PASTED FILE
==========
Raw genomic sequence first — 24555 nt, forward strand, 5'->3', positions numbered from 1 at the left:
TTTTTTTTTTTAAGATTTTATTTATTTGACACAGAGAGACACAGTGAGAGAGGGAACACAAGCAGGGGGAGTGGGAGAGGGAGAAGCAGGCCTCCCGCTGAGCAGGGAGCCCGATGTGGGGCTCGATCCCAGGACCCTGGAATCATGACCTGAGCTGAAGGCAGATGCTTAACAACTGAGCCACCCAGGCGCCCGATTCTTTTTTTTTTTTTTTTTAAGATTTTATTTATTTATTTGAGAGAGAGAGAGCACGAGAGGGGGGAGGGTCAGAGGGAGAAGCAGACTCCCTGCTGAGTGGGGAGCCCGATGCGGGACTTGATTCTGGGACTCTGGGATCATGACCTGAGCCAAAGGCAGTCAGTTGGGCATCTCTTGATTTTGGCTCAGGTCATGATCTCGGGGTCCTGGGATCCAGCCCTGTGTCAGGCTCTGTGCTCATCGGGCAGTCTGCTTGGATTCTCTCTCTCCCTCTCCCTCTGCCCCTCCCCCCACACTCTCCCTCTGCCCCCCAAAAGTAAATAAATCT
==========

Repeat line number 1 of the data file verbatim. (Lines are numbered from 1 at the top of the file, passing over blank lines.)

Raw genomic sequence first — 24555 nt, forward strand, 5'->3', positions numbered from 1 at the left: